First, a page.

This just in…
A little while back, feral hogs were in the news in New York. The swine have established breeding populations in several counties, and the State Department of Environmental Conservation is looking for ways to stop the spread before it becomes unstoppable. So far, those methods have included a trapping program and encouraging licensed hunters to shoot the hogs on sight.
But that may not be enough, according to some folks in the Empire State in a recent article.
The problem, they say, is that the eradication efforts aren’t looking at the source of the wild pigs. According to a recent article, fingers are being pointed at the operators of wild game hunting preserves.
Eurasian wild boars have become popular on private hunting ranches throughout the U.S. in recent years as an addition to deer and elk. Ranch owners deny they’re the source of the free-roaming pigs, but Patrick Rusz, director of wildlife programs for the Michigan Wildlife Conservancy, said the animals started showing up in the wild soon after hunting preserves began importing them. Their distribution is clustered near preserves, he added.
“We’re not talking about Porky Pig getting loose from the farm,” Rusz said. “These are Russian wild boars. Those animals are Houdini-like escape artists and they breed readily in the wild. We’ve had domestic pigs for centuries and never had a feral hog problem until the game ranches started bringing these in.”
Now I’ve had my say about the situation in Michigan, in which the state passed a ban on captive wild boar operations, and this situation doesn’t look much different. In fact, I find it interesting to note that the individual quoted in the article above is from the Michigan Wildlife Conservancy, one of the main forces behind the wild boar ban in that state.
As with Michigan, I don’t have a ton of background on the hogs in New York. The arguments presented by Rusz and some of the other ban proponents seem logical on their surface. But to me, it just doesn’t smell right. To me, it looks more like an effort to use the feral hog problem as leverage against these hunting ranches, which many people find objectionable. But I could absolutely be wrong.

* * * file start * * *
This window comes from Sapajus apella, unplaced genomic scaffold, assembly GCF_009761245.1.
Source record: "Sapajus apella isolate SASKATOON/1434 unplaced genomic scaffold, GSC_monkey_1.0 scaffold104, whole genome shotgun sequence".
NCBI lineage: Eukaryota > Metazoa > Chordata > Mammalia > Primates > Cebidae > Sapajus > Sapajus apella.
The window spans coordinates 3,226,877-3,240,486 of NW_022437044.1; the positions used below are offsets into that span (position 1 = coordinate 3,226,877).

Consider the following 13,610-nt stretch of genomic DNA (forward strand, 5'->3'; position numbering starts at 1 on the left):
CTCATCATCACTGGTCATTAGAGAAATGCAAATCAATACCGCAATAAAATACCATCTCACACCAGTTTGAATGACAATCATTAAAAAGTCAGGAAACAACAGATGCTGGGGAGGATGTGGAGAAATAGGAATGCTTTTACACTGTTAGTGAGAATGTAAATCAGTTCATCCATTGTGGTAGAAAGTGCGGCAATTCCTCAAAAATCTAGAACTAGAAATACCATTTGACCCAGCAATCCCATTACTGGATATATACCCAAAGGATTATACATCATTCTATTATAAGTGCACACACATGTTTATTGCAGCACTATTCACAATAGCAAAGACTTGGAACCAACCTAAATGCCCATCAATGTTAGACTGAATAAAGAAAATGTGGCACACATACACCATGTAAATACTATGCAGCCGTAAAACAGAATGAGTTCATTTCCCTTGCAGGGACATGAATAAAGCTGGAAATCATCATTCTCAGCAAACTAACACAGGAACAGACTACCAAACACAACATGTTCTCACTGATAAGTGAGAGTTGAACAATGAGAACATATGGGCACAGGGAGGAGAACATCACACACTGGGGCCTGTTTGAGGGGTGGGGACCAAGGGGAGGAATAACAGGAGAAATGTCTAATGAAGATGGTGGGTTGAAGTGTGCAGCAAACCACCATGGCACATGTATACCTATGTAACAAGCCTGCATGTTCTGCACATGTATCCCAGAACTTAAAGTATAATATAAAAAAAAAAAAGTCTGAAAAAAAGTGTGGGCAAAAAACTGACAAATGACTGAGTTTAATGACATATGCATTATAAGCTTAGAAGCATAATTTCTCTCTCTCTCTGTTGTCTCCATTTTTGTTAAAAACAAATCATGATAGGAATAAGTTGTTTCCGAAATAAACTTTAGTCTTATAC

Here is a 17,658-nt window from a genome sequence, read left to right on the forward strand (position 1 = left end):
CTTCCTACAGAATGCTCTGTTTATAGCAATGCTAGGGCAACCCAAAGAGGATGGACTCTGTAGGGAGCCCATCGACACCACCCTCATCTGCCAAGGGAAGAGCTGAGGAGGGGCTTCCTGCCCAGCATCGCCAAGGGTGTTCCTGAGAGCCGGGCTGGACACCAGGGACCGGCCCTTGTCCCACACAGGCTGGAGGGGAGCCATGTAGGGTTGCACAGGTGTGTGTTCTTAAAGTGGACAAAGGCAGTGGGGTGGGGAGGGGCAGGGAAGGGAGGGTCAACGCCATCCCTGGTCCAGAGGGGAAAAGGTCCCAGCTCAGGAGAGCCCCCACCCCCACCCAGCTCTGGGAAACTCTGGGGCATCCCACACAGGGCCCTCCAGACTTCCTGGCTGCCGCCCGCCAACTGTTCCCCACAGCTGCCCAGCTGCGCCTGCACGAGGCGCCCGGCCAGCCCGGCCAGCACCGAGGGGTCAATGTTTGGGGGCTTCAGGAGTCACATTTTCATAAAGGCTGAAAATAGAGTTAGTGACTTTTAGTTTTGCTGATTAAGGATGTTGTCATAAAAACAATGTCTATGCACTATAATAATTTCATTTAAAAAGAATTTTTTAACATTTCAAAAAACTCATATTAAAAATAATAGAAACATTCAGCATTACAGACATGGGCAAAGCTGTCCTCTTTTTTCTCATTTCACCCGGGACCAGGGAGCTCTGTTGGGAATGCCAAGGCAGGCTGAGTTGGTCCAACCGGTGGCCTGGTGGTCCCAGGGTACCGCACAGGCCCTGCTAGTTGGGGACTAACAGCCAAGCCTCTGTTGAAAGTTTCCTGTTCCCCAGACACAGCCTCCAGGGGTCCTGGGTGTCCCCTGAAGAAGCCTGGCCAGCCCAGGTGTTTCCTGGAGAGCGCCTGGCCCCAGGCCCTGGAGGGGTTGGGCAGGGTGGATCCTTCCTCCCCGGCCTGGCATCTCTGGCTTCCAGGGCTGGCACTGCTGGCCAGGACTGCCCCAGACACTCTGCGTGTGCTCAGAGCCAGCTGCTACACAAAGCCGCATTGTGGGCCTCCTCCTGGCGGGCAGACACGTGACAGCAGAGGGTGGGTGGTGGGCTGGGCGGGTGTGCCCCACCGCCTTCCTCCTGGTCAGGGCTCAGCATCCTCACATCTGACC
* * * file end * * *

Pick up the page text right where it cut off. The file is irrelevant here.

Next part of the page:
Is a ban the right response? I’ve said before that I don’t think so. Even if the hog population is built on escaped wild boar, I think there are better ways to deal with it than an outright ban. In many states, the high-fence hunting operations are largely self-regulating when it comes to things like preventing escapes and managing disease. The idea has always been that they’d keep their animals in the fence, because letting them out represents a loss of that investment. Maybe that’s not good enough any more. I think it’s worthwhile to look at the regulations governing the high fence ranches, and find methods and incentives for the owners to keep better control of their herds… and provide accountability for escapes.
And then, take an even closer look at the more likely problem… “hunters” transporting wild hogs to their private properties without adequate containment.
The hogs are there now, and wiping them out may be a challenge. But before anyone goes throwing the baby out with the bathwater, it seems wise and fair to me to make sure that the baby is the problem in the first place.